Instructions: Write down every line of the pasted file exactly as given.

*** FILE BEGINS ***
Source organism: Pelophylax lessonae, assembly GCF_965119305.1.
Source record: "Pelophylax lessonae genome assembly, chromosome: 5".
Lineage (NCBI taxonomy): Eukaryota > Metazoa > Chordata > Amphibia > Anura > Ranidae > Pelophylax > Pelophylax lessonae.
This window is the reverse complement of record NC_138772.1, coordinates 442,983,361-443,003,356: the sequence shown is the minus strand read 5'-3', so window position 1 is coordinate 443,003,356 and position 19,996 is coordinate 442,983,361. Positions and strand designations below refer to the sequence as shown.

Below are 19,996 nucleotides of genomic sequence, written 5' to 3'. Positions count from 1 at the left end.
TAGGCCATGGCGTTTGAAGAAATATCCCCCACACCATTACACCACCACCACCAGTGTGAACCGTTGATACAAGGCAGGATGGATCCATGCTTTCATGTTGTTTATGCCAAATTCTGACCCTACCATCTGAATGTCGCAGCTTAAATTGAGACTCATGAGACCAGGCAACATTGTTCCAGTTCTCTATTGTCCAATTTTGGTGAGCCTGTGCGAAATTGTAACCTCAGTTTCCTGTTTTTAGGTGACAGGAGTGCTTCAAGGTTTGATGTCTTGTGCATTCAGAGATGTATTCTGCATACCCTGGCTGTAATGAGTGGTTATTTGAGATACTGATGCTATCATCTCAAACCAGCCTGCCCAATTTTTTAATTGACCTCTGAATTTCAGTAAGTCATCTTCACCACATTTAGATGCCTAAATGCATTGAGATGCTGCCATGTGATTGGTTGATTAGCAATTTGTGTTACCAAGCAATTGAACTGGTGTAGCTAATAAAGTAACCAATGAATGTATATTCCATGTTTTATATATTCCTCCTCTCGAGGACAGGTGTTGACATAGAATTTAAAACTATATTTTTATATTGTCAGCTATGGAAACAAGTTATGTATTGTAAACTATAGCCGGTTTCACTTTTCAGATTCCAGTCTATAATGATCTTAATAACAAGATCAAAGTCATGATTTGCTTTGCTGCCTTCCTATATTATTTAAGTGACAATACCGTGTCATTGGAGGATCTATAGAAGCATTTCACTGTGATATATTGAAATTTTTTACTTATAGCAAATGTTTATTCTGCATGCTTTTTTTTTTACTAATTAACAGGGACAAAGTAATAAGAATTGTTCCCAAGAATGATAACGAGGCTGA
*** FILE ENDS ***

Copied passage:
Source organism: Pelophylax lessonae, assembly GCF_965119305.1.
Source record: "Pelophylax lessonae genome assembly, chromosome: 5".
Lineage (NCBI taxonomy): Eukaryota > Metazoa > Chordata > Amphibia > Anura > Ranidae > Pelophylax > Pelophylax lessonae.
This window is the reverse complement of record NC_138772.1, coordinates 442,983,361-443,003,356: the sequence shown is the minus strand read 5'-3', so window position 1 is coordinate 443,003,356 and position 19,996 is coordinate 442,983,361. Positions and strand designations below refer to the sequence as shown.

Below are 19,996 nucleotides of genomic sequence, written 5' to 3'. Positions count from 1 at the left end.
TAGGCCATGGCGTTTGAAGAAATATCCCCCACACCATTACACCACCACCACCAGTGTGAACCGTTGATACAAGGCAGGATGGATCCATGCTTTCATGTTGTTTATGCCAAATTCTGACCCTACCATCTGAATGTCGCAGCTTAAATTGAGACTCATGAGACCAGGCAACATTGTTCCAGTTCTCTATTGTCCAATTTTGGTGAGCCTGTGCGAAATTGTAACCTCAGTTTCCTGTTTTTAGGTGACAGGAGTGCTTCAAGGTTTGATGTCTTGTGCATTCAGAGATGTATTCTGCATACCCTGGCTGTAATGAGTGGTTATTTGAGATACTGATGCTATCATCTCAAACCAGCCTGCCCAATTTTTTAATTGACCTCTGAATTTCAGTAAGTCATCTTCACCACATTTAGATGCCTAAATGCATTGAGATGCTGCCATGTGATTGGTTGATTAGCAATTTGTGTTACCAAGCAATTGAACTGGTGTAGCTAATAAAGTAACCAATGAATGTATATTCCATGTTTTATATATTCCTCCTCTCGAGGACAGGTGTTGACATAGAATTTAAAACTATATTTTTATATTGTCAGCTATGGAAACAAGTTATGTATTGTAAACTATAGCCGGTTTCACTTTTCAGATTCCAGTCTATAATGATCTTAATAACAAGATCAAAGTCATGATTTGCTTTGCTGCCTTCCTATATTATTTAAGTGACAATACCGTGTCATTGGAGGATCTATAGAAGCATTTCACTGTGATATATTGAAATTTTTTACTTATAGCAAATGTTTATTCTGCATGCTTTTTTTTTTACTAATTAACAGGGACAAAGTAATAAGAATTGTTCCCAAGAATGATAACGAGGCTGA